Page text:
I love helping people achieve their dreams. Maybe to a fault sometimes. I enjoy sitting down with people and hearing about their ambitions and offering whatever I can to help, sometimes overextending past my capabilities. However, implementing a productive internship program has always been a goal of mine.
I’ve had numerous bright eyed, bushy tailed interns hoping to launch their careers through the traditional film career path of human slavery turned established professional. Some of my interns have become established professionals through my efforts, but the majority of the interns that have passed through didn’t. Those that eventually became professionals wasn’t a direct result of their internship with me.
Internships are a difficult thing to navigate. What are you getting out of it? How long should you stay? Is it a waste of time?
In response to the last question, it is a waste of time for very specific people. Most people aren’t in that category. I surely wasn’t, so I searched for my own internships.
My first film internship at Austin Film Society opened my eyes to what it took to run a non-profit film-advocating organization build a film community. At the Texas Film Commission, I learned about the immensity of pushing Texas production to Hollywood through location packages, state incentives, and aggregating Texas film resources. At Storyline Entertainment (HAIRSPRAY, CHICAGO, “SMASH”), I learned about developing entertainment projects, studio structure, how many bad scripts get to high places, etc. PA’ing on Hallettsville taught me what it took to set up a film office, research product placement opportunities, and handling production paperwork (I wasn’t even credited for my work).
I learned these things, not because my internship managers taught me, but because I decided to look past the menial tasks I was asked to do: answering phones, stuffing envelopes, throwing out the trash, washing dishes, organizing shelves, shipping packages, scanning photos, painting walls, doing miscellaneous errands, donating my car as a picture car, etc. There’s always a bigger picture idea to learn, even if it means what NOT to do. Productive interns see what’s important and apply it to their own work.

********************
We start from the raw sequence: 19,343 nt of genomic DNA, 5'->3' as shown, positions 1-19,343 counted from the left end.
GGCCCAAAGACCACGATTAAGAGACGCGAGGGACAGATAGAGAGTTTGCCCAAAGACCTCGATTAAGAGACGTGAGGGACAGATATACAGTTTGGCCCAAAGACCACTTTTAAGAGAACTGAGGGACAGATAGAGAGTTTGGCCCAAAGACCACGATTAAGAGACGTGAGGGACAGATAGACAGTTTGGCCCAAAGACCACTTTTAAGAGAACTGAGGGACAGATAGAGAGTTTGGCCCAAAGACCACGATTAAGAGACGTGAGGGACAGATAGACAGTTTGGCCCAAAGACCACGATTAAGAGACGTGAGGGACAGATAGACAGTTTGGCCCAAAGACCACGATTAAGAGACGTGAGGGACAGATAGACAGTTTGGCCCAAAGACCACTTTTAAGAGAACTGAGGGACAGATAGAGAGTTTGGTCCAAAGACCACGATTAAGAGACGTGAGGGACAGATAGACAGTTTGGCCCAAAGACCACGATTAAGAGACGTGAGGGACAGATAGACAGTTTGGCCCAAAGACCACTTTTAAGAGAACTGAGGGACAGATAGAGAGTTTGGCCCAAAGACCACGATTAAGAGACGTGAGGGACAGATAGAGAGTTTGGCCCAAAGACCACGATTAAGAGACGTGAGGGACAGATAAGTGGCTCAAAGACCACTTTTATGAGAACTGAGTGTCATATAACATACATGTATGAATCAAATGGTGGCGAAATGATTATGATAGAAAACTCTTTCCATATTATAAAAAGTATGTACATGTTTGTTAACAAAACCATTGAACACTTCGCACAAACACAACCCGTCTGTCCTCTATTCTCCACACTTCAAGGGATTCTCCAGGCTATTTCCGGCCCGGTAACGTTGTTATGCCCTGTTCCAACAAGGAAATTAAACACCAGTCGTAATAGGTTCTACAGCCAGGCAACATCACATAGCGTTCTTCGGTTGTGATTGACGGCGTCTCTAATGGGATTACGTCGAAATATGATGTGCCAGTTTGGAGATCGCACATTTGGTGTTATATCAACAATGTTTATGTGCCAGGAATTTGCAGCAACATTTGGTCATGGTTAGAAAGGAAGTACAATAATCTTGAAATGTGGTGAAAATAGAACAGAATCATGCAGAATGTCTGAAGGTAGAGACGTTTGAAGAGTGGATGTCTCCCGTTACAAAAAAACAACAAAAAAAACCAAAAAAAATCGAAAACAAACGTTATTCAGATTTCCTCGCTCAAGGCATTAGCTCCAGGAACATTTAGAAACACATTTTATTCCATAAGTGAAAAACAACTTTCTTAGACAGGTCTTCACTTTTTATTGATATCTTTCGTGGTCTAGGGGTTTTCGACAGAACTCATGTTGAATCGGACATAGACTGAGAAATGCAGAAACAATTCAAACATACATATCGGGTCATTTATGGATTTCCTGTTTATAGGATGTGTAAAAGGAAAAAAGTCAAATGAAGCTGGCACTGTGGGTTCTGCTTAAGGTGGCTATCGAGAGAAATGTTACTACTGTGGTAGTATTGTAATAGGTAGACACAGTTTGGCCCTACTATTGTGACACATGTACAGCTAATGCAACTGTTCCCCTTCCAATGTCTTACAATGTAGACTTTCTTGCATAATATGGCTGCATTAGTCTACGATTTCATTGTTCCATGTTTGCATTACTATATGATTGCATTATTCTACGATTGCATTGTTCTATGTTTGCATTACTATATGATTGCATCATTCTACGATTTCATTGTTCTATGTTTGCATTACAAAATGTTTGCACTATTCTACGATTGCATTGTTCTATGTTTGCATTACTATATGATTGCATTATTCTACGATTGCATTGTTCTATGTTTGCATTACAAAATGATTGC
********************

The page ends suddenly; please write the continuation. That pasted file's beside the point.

Those lucky enough to establish themselves as professionals through their internship have usually EARNED IT. Not only because they work hard, but because they had DIRECTION. They knew what they wanted to do. They made it clear to who they worked for. They knew what opportunities worked best for them. They made wiser choices.
Many interns come into internships to find out what their direction is, and that’s fine. However, I would encourage those interns to not just think about it. Throw yourself into an area (directing, production design, editing, etc.) and see if you like it or are good at it. Start eliminating the things you don’t want to do. Then give your internship managers an update. They may want to use you in any of your narrowed down interests, hopefully, in a structured environment. But if you don’t update them, they can’t help you.
Engage your interests. Narrow them down. Update the movers and shakers. Repeat.
This is how I determined that I wanted to be a producer. The interns that eventually established themselves did this process in some way without me. Good for them. Once you find your career direction, you’ll notice how much easier life will be. Then, the hard part will be doing your job well instead of figuring out what you want to do.
So, go out and choose your direction. Do it early.